Innovations in Venture Funding Gain New Limited Partner Interest

Open Core Summit in December, hosted by OSS Capital, a firm dedicated to investing in commercial open-source technologies, is the largest COSS ecosystem gathering in history (200~ speakers, 100+ sessions, 10,000+ attendees). OSS believes that open source software and platforms will power the next generation of disruptive technologies. During my talk at the Open Source Summit held in November, OSS founder Joseph Jacks asked me to describe some of the changes that are taking place in venture investment, particularly with regard to LP stakeholders. The biggest shift, in my view, has to do with changes to the ways that the most promising venture-backed companies are being formed and funded.

Over the past two decades, innovations in cloud computing, SaaS, and mobile technology have driven down the costs of seeding tech startups. Generally speaking, starting a tech company now requires less initial capital than ever before. As a result, the past decade has seen an explosion in the number of startups launched, making it more difficult for traditional venture firms to identify and capture the best companies. In recent years, various specialty accelerators and studios have emerged to address this problem.

TI Platform Management has long been recognized as a leader in generating innovations in venture capital funding. Proven entrepreneurs have described TI Platform as a “Y Combinator for prominent founders” due to the firm’s assistance and involvement in the formation of 20+ such firms with disruptive new venture structures, such as accelerators and studios. These models are now gaining increased traction, and are changing the face of venture investment for everyone involved.

Institutional investors faced with a welter of proliferating opportunities have begun to change their strategies for capital deployment in response to these trends. Historically, LPs have scrambled to gain allocation in a handful of oversubscribed brand-name venture capital funds that have already proven their success. Now, greater numbers of LPs are warming up to new models in venture funding structures.

Several additional factors have contributed to this increased receptivity for new venture structures among LPs, who are typically more conservative investors. First, top-tier venture capital funds have seen significant and accelerated churn, making it harder for LPs to place continuous bets on the same funds. Second, low-interest rates have pumped private markets full of excess capital. This surfeit of private capital has compounded the existing effects of less expensive technologies and a baseline technological infrastructure, in the form of cloud computing, that facilitates numerous downstream innovations. The capital surplus in venture also means that venture capitalists no longer hold the same advantages they had in the past: founders can be choosier about whom they select as investment partners, and savvy founders prefer to accept capital from investors who can provide strategic guidance, as well as a network of connections that will facilitate the growth and success of their businesses. Unlike the public market, where a portfolio manager picks securities or companies to back, the venture market allows startup founders to select their investors.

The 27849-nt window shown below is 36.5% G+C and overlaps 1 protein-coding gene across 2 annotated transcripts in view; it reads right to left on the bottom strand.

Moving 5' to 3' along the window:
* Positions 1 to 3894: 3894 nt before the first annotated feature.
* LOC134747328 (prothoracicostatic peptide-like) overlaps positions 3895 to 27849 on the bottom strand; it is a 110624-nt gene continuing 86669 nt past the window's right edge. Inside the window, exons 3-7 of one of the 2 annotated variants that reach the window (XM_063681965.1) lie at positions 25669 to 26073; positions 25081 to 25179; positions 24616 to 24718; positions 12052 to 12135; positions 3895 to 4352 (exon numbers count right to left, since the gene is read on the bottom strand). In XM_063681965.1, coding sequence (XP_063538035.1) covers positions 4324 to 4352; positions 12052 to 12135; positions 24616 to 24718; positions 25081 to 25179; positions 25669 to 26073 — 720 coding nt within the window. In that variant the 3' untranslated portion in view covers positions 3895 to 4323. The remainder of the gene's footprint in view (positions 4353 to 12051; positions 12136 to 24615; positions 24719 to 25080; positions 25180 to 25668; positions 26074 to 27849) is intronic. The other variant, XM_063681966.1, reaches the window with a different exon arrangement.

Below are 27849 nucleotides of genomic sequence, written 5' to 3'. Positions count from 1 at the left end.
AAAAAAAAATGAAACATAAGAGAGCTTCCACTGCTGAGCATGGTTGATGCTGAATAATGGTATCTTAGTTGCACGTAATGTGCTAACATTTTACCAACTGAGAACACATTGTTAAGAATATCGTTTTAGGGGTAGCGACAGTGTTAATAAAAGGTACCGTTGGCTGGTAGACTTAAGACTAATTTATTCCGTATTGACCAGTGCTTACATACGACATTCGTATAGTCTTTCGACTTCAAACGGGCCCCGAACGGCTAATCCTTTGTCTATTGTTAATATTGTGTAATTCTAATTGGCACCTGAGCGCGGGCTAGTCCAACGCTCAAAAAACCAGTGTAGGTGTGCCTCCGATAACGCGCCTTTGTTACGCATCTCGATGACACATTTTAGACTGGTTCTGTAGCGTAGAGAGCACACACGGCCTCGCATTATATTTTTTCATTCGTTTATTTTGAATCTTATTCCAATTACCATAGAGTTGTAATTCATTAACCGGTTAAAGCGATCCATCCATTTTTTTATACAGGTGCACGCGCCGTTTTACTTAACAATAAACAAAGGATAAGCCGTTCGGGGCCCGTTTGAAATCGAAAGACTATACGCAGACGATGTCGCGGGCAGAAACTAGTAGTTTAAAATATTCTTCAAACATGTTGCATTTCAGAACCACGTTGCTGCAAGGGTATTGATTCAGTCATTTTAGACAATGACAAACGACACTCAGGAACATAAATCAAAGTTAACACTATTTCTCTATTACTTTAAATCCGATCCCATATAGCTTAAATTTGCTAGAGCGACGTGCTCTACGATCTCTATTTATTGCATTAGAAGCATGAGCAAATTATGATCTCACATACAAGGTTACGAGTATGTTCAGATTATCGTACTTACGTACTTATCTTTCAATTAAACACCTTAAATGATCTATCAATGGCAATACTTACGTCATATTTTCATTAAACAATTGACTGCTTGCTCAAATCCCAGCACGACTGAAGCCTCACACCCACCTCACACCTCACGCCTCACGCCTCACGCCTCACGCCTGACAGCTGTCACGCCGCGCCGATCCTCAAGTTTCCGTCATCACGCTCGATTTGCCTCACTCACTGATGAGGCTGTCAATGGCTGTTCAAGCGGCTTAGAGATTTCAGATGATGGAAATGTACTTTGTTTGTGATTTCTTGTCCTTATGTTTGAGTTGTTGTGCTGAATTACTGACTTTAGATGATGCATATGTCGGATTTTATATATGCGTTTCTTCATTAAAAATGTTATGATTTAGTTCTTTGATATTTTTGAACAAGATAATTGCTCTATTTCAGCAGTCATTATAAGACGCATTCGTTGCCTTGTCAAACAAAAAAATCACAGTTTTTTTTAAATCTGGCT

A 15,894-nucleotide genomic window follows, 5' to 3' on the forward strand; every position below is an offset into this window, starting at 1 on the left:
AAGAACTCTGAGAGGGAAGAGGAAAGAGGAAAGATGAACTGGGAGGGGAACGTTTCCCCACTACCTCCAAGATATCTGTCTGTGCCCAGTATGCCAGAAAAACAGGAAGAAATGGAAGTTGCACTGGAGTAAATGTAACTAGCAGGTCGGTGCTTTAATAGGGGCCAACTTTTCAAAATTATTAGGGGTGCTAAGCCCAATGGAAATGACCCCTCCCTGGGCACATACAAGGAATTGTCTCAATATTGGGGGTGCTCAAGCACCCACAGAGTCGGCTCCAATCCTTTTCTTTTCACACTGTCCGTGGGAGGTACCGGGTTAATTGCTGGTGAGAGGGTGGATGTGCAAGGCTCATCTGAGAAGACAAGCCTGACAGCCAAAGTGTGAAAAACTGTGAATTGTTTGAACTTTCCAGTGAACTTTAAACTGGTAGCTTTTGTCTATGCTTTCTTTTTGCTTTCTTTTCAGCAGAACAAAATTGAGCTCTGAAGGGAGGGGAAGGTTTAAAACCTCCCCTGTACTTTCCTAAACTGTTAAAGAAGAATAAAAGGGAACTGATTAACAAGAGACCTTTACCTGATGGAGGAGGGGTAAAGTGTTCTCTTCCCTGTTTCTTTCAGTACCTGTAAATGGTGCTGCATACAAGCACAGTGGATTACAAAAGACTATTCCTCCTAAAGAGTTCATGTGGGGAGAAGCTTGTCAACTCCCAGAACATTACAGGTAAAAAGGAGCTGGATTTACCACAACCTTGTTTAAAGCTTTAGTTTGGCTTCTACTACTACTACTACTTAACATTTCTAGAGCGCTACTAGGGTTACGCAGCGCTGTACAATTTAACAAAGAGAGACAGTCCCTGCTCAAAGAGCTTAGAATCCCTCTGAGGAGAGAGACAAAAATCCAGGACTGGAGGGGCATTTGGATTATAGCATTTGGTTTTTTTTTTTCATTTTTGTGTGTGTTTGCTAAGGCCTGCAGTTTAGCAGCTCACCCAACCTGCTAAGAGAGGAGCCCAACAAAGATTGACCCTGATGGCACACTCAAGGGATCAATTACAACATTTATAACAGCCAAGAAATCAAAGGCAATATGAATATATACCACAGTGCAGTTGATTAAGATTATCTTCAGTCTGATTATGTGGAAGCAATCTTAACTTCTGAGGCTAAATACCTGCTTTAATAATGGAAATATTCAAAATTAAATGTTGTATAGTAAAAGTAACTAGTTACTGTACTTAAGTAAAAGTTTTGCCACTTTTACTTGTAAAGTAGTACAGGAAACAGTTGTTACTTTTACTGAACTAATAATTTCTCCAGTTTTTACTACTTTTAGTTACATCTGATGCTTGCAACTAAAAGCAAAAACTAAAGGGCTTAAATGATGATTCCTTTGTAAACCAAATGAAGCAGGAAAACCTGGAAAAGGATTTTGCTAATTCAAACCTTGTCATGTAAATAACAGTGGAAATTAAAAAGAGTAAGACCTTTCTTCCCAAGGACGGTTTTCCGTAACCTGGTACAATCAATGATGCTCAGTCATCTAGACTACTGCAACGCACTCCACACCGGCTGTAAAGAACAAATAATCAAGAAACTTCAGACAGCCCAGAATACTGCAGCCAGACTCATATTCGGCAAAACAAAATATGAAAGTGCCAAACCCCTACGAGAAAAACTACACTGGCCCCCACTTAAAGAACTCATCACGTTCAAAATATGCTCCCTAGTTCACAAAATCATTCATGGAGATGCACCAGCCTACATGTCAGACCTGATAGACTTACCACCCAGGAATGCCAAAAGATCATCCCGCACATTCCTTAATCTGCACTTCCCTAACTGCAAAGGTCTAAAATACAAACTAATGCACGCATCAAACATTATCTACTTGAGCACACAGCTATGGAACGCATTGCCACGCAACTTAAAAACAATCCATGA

Accelerators and platforms leverage brand and network effects

New platforms and accelerators modeled after the wildly successful Y Combinator (YC) program have begun to proliferate in response to these conditions, yielding fruitful results by leveraging network effects among a growing community of alumni entrepreneurs. Companies that emerge from accelerators benefit from an instant community of peers and more seasoned entrepreneurs and venture investors, allowing them access not only to priceless advice but to top talent, as well. The tremendous success of landmark companies to emerge from accelerators and incubators—such as Airbnb, Dropbox, Snowflake, and Palantir—has caught the attention of LPs endeavoring to capture outsize multiples for their institutions. Platform models with brand and network effects such as YC are able to capture a highly curated funnel of start-ups and cut through the noise before doubling down on breakout companies.

Founded in 2005, Y Combinator continues to lead the pack, having produced some of the most successful startups of the past decade, including AirbnB ($100B IPO), Coinbase ($28B projected IPO valuation), Doordash ($72B IPO), Dropbox ($10B IPO), Instacart ($18B IPO), Reddit (~$3B valuation), Stripe ($100B valuation), and Twitch ($1B valuation). The market value of all YC companies to date is more than $386B, with over $175B in exit value. The YC program has been so successful that someone who invested in an index of all Y Combinator companies would earn between 200x and 400x on their investment, even with dilution factored into returns.